Monday, June 14, 2010

Fans, Followers, and Friends

A friend of mine recently made a great comment about ministry and it's temptations. He said, "Do you want fans, or do you want followers?" Fans or followers. Do you want people who like you or who will go where you go and do what you do?

One of the strongest temptations of the preacher is to develop a fan base, like we were a baseball team or some kind of branded product. Fans cheer you on. They give you affirmation and stroke your ego. They subscribe to podcasts, download sermons, and read blogs. They buy your books and do your small group materials. But they don't know you and you don't know them. There is no relationship.

So rather than trying to build a fan base, we, as ministers, should try to build a group of followers. We should be out in front, leading the pack and calling them forward. We should be casting a vision for people, giving them a compelling story to find themselves in. Followers will help us accomplish our goals. They will do what we do and go where we go, and in the process the kingdom of God will be advanced.

But will it? Is having followers the endgame of ministry? Is that what we should be about? Is the kingdom of God advanced by leading a group of people toward the accomplishment of certain goals or the realization of a specific vision?

When my friend made his insight, I thought it was good, but it didn't come to rest on my soul the way certain truths do. There was more to the story, I thought. But I couldn't articulate it until the words of Jesus shot like lightning through my mind.
I no longer call you servants, because a servant does not know his master's business. Instead, I have called you friends, for everything that I learned from my Father I have made known to you. (John 15:15)
I think the real distinction is not between fans and followers, but between fans, followers, and friends. Jesus called his disciples his friends twelve hours before they all abandoned, denied, or betrayed him (which he knew would happen). They were more than fans and more than followers. They had become his friends. People he loved. People with faces and families that he wanted the best for.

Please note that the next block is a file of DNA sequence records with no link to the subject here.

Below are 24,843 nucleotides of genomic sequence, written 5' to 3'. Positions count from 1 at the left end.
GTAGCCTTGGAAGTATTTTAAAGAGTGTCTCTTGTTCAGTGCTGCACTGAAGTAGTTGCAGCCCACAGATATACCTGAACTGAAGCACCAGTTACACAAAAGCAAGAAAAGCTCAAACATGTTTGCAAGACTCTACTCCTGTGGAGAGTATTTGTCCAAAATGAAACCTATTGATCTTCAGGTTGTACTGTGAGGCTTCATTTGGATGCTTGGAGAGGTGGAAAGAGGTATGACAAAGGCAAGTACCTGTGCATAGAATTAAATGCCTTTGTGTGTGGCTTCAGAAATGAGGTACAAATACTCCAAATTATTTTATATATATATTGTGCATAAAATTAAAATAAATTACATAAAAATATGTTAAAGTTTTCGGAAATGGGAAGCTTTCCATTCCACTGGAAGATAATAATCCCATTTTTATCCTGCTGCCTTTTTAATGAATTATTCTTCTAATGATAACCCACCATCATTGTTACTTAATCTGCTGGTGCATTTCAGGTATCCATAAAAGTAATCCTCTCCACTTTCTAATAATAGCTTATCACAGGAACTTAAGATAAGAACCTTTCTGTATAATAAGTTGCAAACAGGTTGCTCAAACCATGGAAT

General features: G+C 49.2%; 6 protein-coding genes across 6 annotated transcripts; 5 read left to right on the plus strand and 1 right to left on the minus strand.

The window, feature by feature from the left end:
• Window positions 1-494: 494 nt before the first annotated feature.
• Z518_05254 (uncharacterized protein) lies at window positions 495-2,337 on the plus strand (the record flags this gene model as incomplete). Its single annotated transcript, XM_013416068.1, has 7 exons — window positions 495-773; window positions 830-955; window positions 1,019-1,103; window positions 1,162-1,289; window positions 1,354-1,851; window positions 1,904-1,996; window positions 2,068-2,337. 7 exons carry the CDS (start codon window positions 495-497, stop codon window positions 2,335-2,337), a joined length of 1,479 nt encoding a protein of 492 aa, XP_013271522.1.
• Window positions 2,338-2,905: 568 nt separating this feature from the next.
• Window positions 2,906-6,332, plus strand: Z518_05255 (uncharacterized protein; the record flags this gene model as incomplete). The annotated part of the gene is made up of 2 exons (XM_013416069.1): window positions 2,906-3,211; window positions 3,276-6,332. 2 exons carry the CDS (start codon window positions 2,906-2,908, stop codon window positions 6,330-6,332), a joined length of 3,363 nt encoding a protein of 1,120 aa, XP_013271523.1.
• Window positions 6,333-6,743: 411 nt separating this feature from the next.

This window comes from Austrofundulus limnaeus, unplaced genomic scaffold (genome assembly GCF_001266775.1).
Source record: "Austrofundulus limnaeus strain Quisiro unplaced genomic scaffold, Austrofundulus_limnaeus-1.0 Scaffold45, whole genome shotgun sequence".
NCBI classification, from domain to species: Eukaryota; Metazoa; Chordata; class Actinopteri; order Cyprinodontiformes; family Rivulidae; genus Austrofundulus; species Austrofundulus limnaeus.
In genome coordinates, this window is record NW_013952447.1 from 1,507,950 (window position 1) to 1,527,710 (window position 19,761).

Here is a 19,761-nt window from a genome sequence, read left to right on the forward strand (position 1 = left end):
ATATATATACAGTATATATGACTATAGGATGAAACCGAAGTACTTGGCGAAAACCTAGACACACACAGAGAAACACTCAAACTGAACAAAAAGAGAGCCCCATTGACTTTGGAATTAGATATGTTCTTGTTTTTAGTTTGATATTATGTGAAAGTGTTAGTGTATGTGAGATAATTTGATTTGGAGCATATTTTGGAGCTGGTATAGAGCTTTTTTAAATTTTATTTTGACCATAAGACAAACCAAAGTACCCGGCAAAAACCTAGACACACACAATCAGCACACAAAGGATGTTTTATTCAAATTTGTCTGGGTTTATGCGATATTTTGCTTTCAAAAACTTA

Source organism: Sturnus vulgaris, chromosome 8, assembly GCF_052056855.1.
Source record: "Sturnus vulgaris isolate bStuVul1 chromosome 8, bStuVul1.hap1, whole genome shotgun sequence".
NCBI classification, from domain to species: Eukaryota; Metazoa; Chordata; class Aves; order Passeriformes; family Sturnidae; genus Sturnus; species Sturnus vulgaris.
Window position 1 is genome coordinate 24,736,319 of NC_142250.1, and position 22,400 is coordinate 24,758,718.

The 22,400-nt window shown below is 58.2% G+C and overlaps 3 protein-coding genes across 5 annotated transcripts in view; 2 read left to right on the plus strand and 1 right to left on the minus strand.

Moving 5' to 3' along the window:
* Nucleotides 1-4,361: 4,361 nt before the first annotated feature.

Jesus didn't call Andrew and Peter, James and John and the rest out of their previous occupations in hopes of building a fan base or a following. No, his hope was that these guys would become his friends. The endgame of ministry is not to have a bunch of fans or followers, but to have a group of friends for whom you would die, and who would die for you. You could have 100,000 podcast subscribers and a vibrant ministry, but if you're alone at the top then you have failed. If you haven't made any friends as a minister, then you haven't ministered.

Stop trying to build a fan base and stop trying to gain a following. Start making friends--real friends who know you on a soul-level. Fans find new favorites and followers get weary of being anonymous. Friends will go with you and be with you because they love you and you love them. They'll stick by your side because you know each other.

Which would you rather have: 40,000 fans, 4,000 followers, or 4 good friends?


Shane said...

I've been grappling with this concept of fans vs. followers for more than a year now - looking at it as a way to understand the level of commitment I have to Jesus. Am I a true follower, or am I just a fan? This simple question has transformed my faith.

The trick is that most fans don't know they're merely least I didn't. I would have said I was a follower of Jesus. But in reality, while I knew a lot ABOUT Jesus, I didn't really know HIM. My belief in Him didn't cost me anything. I wanted to stay close enough to enjoy all the benefits, but not too close that I would hear Him ask anything of me. But when I was confronted with that reality, I had to make a choice: whether to continue being a Jesus fan, or take the harder, higher road of following him. Its a choice that I have to re-make every day.

This journey was triggered for me by a sermon series preached at my church. I was called NOT A FAN and was preached by Kyle Idleman. We've been working with him to create a film series on the topic, and if you're interested, you can check it out here:

Thanks for your insight and for your hard work on this blog.


Anonymous said...

Truth be told, I say I want friends, but probably my behaviour often betrays that I want fans, people who affirm me and cheer me on. (That makes the thought of people following me kinda scary!) How much better to develop some friendships — in real life — in which you can help an individual or two follow Jesus as they do the same for you! Thank you for your comments.

andy said...

Shane, how have I never heard of this production company before? I'm a video producer and the stuff that City On A Hill is producing looks amazing! As to your point, that's very insightful. Lots of folks like Jesus but don't obey, right? But I think Jesus isn't content to just have followers, he also wants friends. And that, I think, is the next step in the journey of faith.

4thpoint, I struggle with the same temptations. :)

Chad Jackson said...